Move over Perez Hilton, here comes Gary V!
Is the famous wine personality increasingly smitten with the world of celebrities?
“Transparency” and “exposure” take on new meaning in this op-ed video by Gary Vaynerchuk. The link comes in an article on, not wine as you might expect, but on three celebrities whose menage-a-trois somehow made its way onto the Internet. The article appears in PopEater, which seems to be an online version of Entertainment Magazine.
The background: The 3 celebrities are ‘Grey’s Anatomy’ hunk Eric Dane, his wife, actress Rebecca Gayheart, and “former beauty queen” Kari Ann Peniche. Dane’s lawyers immediately leaped to his defense, calling the tape “a private, consensual moment involving a married couple, shot several years ago, which was never intended to be seen by the public.”
No, of course not. Embarrassing tapes never are.
To see the rest of him, go to the video
Or at least a censored version of it, here at Gawker.com. Believe me, the video isn’t even that hot. The three stars seem dim-witted but that could be because they were stoned. And there seems to be a lot of product placement, including a strategically-placed iMac.
Anyway, this truly tasteless incident never would have made it into a high-minded publication like this blog had it not been for the Gary V. video, which makes it not only wine-related but reportable.
Now, I know nothing about Gary V. beyond his celebrity status. But I’m learning. The PopEater article calls him a “PopEater Pal” and says the video is an “Exclusive Explanation for PopEater” of the videotape’s relevance to a much wider world involving “good [product] exposure and branding.” Which, I guess, means Gary V. has something going on with PopEater.
Gary’s video is 2:13 in length. Here’s a pretty accurate transcript.
“Really excited to talk about what I call the “Hugh Grant” rule…about how naked pictures and this full exposure has not always been bad for the brand, and I understand why…if people come out and say “I’m sorry” we’re kind of okay with it. And so what is going on in this new transparent world — don’t get it twisted, you take a picture or a video of yourself naked, and it’s gonna get out. And if you don’t think that these celebrities and these new internet celebrities, if you don’t realize they’re putting them out on purpose. I think you know. You guys are not naive. But what’s important to understand is it’s exposure. And it’s branding. And it’s opportunity. And as long as you follow up your mistakes with your “I’m sorries,” you’re always in a position, in our society, to build a bigger brand…So my whole take on this is very simple. It’s the movement of everything I’ve been talking about on social media. The fall of newspaper. Wait til television falls. Boxee.com, that’s all I’m gonna say. When all this becomes pure content and full exposure, this trend, this new trend of naked pictures and full exposure is going to continue, followed up with the traditional I’m sorry, and brands will continue to get bigger and bigger and bigger, because that’s how we roll, it’s word of mouth, things like Twitter are just word of mouth on steroids. Vanessa Hudgens, her second round of pictures, I knew about 6 minutes after they were online, because it was a trending topic on Twitter. So the word of mouth has changed so much, allowing these kind of micro-events for Rihanna and Sarah and other people to get really more brand value, not less.”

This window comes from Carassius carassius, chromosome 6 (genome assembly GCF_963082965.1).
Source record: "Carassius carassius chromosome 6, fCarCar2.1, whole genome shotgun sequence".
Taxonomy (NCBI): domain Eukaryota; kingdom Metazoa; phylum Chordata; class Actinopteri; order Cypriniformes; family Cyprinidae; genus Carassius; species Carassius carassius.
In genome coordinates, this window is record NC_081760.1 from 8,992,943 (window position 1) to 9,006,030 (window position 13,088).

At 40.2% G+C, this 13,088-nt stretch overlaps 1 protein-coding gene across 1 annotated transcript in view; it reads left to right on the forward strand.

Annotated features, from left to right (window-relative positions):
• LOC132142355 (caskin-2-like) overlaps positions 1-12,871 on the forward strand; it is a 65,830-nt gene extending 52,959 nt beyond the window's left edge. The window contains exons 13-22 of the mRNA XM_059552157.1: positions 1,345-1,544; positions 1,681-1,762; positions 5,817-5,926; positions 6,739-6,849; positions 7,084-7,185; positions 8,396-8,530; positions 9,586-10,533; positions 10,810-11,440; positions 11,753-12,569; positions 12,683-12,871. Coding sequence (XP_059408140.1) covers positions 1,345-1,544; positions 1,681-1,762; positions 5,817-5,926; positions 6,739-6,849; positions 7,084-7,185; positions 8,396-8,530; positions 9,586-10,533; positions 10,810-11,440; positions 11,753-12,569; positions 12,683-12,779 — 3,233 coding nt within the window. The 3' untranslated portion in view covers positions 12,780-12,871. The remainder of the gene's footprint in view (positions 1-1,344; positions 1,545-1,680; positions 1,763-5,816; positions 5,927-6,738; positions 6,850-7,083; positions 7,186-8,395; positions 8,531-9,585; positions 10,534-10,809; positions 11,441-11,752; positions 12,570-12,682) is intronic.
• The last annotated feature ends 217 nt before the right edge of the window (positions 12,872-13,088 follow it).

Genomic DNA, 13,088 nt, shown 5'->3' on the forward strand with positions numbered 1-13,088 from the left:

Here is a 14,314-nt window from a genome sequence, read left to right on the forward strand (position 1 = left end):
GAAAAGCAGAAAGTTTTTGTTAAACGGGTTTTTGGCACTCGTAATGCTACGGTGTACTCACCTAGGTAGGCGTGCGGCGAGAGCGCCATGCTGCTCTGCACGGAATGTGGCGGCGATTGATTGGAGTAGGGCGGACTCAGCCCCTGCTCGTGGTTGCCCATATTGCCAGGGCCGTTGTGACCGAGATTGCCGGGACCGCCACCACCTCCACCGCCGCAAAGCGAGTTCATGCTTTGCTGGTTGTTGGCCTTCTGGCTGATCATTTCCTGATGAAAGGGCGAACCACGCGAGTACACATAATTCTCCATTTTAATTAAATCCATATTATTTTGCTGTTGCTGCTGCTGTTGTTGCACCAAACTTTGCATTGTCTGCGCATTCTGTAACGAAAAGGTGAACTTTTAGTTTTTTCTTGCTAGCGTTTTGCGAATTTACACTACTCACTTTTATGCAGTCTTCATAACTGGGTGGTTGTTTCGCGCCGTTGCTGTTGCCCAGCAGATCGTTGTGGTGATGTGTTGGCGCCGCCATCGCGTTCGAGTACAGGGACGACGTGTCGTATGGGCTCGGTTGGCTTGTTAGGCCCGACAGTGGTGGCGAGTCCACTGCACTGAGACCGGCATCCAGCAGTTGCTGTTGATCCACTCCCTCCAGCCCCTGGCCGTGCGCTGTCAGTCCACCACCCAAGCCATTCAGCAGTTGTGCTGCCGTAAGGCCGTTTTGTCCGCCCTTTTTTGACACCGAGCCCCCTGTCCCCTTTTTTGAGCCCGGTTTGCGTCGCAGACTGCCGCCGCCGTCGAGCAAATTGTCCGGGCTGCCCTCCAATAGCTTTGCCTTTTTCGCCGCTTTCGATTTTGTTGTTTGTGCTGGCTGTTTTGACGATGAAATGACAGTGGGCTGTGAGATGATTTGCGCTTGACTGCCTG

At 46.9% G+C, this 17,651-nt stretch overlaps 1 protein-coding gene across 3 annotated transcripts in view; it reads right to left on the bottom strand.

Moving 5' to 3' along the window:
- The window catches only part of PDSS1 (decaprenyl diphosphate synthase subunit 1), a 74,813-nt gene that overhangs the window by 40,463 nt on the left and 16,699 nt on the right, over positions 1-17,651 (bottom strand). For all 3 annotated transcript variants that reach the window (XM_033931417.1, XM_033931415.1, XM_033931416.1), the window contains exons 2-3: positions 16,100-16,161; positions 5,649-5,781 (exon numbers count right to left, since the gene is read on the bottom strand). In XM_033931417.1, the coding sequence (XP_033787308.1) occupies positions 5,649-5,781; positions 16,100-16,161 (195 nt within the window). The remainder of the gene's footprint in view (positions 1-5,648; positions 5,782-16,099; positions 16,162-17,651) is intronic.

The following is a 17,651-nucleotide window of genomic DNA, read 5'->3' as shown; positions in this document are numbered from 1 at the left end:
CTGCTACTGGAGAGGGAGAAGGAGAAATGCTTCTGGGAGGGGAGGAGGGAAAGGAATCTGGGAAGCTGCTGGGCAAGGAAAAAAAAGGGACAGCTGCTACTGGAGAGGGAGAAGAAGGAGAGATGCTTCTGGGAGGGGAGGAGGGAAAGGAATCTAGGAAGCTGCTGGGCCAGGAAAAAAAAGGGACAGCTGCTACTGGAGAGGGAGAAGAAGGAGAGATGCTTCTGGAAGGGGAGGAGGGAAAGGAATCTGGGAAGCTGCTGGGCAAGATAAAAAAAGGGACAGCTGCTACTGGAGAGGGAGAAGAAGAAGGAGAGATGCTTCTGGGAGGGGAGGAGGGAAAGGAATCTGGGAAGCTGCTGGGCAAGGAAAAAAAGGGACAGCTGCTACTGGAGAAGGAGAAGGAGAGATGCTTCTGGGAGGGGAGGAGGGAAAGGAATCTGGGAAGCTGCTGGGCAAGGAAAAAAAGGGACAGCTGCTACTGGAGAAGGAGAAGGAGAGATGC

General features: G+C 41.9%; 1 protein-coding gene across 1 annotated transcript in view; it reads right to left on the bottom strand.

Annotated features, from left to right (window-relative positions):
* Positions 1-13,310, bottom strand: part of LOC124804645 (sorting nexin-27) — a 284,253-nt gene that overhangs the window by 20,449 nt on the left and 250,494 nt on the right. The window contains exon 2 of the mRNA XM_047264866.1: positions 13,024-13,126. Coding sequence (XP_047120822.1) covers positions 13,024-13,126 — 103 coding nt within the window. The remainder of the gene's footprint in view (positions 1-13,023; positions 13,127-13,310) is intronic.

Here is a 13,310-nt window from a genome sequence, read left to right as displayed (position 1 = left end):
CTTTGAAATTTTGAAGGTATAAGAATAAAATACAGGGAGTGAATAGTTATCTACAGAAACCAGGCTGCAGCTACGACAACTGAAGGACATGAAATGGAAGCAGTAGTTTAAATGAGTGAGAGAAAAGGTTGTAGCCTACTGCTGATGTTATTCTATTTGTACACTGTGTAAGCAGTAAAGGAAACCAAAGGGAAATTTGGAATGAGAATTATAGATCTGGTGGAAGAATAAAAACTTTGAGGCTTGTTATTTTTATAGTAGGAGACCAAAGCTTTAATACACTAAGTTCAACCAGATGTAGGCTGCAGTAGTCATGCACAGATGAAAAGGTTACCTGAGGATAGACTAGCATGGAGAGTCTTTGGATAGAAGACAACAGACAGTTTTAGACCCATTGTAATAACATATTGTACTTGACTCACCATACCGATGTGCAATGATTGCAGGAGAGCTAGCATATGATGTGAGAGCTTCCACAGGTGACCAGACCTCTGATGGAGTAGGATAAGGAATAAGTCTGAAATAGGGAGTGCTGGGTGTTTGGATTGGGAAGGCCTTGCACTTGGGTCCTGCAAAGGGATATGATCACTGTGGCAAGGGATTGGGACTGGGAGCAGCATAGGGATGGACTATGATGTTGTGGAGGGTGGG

I could bemoan the obvious crassness of a culture that permits such things to happen. I could criticize Gary V. for not merely identifying the phenomenon but doing so glowingly, as if it represents a signal breakthrough in human morality and consciousness. I could rebuke people who think that the best way to get famous, without talent, is to put images of themselves naked on the Internet, then leak the story to barracuda “journalists” of the type who write garbage for the tabloids.
I could do all that, but I won’t. Instead, fair warning. Tomorrow, in this space: Naked pictures of me, Steve, in compromising positions. Groups. Animals. In public, with celebrity chefs, winemakers, Mayors and movie stars. I want my brand to get bigger and bigger and bigger, so I’m applying the “Hugh Grant” rule which we actually may now call the “Gary V.” rule. If it’s sleaze, it leads. After everyone is shocked, shocked at my brazenness, after I’ve offended every measure of public decency, I’ll come out with my phony “I’m sorry,” and I’ll be bigger than ever! Mwahahahahahaaa!